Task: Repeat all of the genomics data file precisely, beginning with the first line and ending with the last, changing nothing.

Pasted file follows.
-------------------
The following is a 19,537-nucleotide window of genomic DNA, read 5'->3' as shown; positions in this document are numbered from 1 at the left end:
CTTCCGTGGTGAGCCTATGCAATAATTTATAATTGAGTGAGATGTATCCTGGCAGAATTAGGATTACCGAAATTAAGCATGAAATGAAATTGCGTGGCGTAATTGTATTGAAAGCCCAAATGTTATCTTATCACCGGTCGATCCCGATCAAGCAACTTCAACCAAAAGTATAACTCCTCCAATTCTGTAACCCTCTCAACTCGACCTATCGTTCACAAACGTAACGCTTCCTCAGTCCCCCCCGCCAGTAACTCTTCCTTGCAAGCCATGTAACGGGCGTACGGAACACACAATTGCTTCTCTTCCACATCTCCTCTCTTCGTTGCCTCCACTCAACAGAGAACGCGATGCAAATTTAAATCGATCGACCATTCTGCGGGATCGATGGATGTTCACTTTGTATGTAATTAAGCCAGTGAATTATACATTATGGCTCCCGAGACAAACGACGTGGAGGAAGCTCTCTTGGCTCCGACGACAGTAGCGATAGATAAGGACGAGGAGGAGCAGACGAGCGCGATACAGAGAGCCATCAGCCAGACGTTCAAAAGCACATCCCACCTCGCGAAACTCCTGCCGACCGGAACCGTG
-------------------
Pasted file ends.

The following is a 19,537-nucleotide window of genomic DNA, read 5'->3' as shown; positions in this document are numbered from 1 at the left end:
CTTCCGTGGTGAGCCTATGCAATAATTTATAATTGAGTGAGATGTATCCTGGCAGAATTAGGATTACCGAAATTAAGCATGAAATGAAATTGCGTGGCGTAATTGTATTGAAAGCCCAAATGTTATCTTATCACCGGTCGATCCCGATCAAGCAACTTCAACCAAAAGTATAACTCCTCCAATTCTGTAACCCTCTCAACTCGACCTATCGTTCACAAACGTAACGCTTCCTCAGTCCCCCCCGCCAGTAACTCTTCCTTGCAAGCCATGTAACGGGCGTACGGAACACACAATTGCTTCTCTTCCACATCTCCTCTCTTCGTTGCCTCCACTCAACAGAGAACGCGATGCAAATTTAAATCGATCGACCATTCTGCGGGATCGATGGATGTTCACTTTGTATGTAATTAAGCCAGTGAATTATACATTATGGCTCCCGAGACAAACGACGTGGAGGAAGCTCTCTTGGCTCCGACGACAGTAGCGATAGATAAGGACGAGGAGGAGCAGACGAGCGCGATACAGAGAGCCATCAGCCAGACGTTCAAAAGCACATCCCACCTCGCGAAACTCCTGCCGACCGGAACCGTG